October 11, 2016

Most Think Their Home Always Appreciates

A report from the Seattle Times in Washington. “Just how hot is the Seattle real-estate market? People are now reserving condos under construction and then flipping them for a six-figure profit before they even open. Matt Goyer, a local real-estate broker, combed through some recent sales at the new Insignia high-rises in the Denny Triangle. He found several brand-new condos that their owners reserved during construction over the last couple of years and just sold again before ever living in them. The condos fetched an average of $637,000, up from their original purchase price of about $526,000 — a profit of 21 percent.”

“‘I think it is remarkable that in just a few years, they’ve appreciated enough in value to cover the costs of selling and make a decent profit,’ Goyer said. ‘It’s also remarkable that the buyers of the flips aren’t fazed by the price increases.’”

“But there are glimmers of hope for homebuyers. July was the second straight month that saw mildly positive news on the number of homes available for sale. At the same time, the number of home sales in the county dropped slightly from a year ago, indicating the balance of power between sellers and buyers might be starting to shift a little. And real-estate researchers at Metrostudy released a report this week showing that job growth and new residents moving into the Seattle region have both slowed.”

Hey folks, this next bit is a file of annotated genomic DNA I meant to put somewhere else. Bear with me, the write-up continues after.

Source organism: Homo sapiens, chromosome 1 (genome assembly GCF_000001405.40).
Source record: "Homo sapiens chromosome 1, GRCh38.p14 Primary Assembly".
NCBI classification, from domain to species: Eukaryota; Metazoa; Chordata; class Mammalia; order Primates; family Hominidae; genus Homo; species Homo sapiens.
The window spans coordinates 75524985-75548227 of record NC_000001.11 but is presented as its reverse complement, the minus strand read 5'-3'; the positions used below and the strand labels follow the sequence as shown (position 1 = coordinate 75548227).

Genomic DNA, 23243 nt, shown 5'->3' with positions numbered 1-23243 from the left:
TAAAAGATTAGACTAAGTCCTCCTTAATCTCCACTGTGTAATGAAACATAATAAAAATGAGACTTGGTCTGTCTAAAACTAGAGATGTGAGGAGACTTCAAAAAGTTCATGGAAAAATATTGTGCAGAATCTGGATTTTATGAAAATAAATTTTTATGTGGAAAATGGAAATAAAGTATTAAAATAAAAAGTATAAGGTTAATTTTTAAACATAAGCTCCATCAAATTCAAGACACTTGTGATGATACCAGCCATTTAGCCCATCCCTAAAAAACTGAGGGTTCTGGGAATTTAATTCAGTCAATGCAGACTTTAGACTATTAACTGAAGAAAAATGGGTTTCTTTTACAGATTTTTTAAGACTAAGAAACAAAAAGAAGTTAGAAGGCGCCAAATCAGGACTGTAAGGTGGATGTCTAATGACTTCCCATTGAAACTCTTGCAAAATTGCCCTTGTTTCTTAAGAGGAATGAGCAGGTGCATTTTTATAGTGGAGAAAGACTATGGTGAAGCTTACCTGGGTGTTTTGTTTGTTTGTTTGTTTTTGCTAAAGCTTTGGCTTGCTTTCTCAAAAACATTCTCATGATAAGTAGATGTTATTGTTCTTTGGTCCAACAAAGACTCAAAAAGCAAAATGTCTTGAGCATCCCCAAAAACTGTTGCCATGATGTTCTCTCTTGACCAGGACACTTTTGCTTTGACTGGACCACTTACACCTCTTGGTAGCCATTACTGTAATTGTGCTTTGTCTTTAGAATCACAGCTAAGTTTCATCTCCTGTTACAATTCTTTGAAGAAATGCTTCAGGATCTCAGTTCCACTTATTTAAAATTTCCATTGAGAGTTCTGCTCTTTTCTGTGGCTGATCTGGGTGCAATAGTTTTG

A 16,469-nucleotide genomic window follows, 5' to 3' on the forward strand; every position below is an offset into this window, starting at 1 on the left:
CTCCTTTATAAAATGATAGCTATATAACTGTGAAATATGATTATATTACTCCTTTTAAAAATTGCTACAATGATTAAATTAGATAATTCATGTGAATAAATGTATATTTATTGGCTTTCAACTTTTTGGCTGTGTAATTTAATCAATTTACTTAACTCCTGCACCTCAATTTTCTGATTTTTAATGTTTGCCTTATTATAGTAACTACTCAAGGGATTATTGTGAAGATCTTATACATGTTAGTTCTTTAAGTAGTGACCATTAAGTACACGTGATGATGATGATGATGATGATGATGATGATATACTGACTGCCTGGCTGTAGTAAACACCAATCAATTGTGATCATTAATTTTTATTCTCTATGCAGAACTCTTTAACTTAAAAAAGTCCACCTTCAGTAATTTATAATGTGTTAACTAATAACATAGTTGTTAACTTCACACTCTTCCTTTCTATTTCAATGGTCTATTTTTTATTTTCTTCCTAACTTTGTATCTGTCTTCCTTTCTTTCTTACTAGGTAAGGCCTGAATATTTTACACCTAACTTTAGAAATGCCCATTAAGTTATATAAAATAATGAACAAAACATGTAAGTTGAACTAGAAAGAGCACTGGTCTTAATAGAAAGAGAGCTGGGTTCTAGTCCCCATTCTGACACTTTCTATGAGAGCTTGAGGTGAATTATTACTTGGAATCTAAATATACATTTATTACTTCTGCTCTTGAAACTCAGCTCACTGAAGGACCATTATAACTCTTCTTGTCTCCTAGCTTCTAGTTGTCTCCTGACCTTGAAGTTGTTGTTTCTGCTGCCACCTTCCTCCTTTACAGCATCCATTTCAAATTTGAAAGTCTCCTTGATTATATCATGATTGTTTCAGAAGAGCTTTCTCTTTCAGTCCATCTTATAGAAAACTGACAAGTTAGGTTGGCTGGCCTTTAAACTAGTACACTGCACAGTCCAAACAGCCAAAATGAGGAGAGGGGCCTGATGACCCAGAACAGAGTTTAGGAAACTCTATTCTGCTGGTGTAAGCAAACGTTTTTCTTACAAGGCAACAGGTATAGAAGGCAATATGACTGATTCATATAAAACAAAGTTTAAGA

“Lastly, two of the most expensive regions actually saw prices drop in the last year: Redmond-Carnation, and Queen Anne-Magnolia. Up north, the far east part of Snohomish County saw prices drop a little, too.”

The Real Deal on New York. “In a market where developers are falling over themselves to offer sweeteners to buyers, one builder is targeting brokers instead. Toll Brothers City Living is encouraging brokers to keep bringing buyers to its Manhattan and Brooklyn projects by offering a new portfolio-wide commission incentive, David Von Spreckelsen, president of the firm, told The Real Deal.”